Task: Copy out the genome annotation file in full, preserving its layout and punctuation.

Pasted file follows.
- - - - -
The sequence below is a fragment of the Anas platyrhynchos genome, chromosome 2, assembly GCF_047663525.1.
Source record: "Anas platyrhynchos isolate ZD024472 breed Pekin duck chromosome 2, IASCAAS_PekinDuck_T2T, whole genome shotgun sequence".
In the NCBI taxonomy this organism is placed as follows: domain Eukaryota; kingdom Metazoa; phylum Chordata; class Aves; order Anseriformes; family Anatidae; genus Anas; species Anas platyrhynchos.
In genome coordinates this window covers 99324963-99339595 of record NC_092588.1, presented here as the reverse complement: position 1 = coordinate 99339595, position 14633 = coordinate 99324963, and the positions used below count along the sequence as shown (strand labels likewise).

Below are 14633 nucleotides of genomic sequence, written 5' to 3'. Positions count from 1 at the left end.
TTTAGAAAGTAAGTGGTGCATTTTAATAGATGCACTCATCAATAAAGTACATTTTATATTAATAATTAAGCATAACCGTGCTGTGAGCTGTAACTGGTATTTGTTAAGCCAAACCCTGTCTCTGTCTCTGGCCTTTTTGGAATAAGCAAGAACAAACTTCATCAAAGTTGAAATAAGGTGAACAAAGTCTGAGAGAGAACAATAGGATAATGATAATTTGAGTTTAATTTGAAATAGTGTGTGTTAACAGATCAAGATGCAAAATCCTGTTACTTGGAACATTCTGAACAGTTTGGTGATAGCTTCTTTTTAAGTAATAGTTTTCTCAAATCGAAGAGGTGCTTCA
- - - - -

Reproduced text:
The sequence below is a fragment of the Anas platyrhynchos genome, chromosome 2, assembly GCF_047663525.1.
Source record: "Anas platyrhynchos isolate ZD024472 breed Pekin duck chromosome 2, IASCAAS_PekinDuck_T2T, whole genome shotgun sequence".
In the NCBI taxonomy this organism is placed as follows: domain Eukaryota; kingdom Metazoa; phylum Chordata; class Aves; order Anseriformes; family Anatidae; genus Anas; species Anas platyrhynchos.
In genome coordinates this window covers 99324963-99339595 of record NC_092588.1, presented here as the reverse complement: position 1 = coordinate 99339595, position 14633 = coordinate 99324963, and the positions used below count along the sequence as shown (strand labels likewise).

Below are 14633 nucleotides of genomic sequence, written 5' to 3'. Positions count from 1 at the left end.
TTTAGAAAGTAAGTGGTGCATTTTAATAGATGCACTCATCAATAAAGTACATTTTATATTAATAATTAAGCATAACCGTGCTGTGAGCTGTAACTGGTATTTGTTAAGCCAAACCCTGTCTCTGTCTCTGGCCTTTTTGGAATAAGCAAGAACAAACTTCATCAAAGTTGAAATAAGGTGAACAAAGTCTGAGAGAGAACAATAGGATAATGATAATTTGAGTTTAATTTGAAATAGTGTGTGTTAACAGATCAAGATGCAAAATCCTGTTACTTGGAACATTCTGAACAGTTTGGTGATAGCTTCTTTTTAAGTAATAGTTTTCTCAAATCGAAGAGGTGCTTCA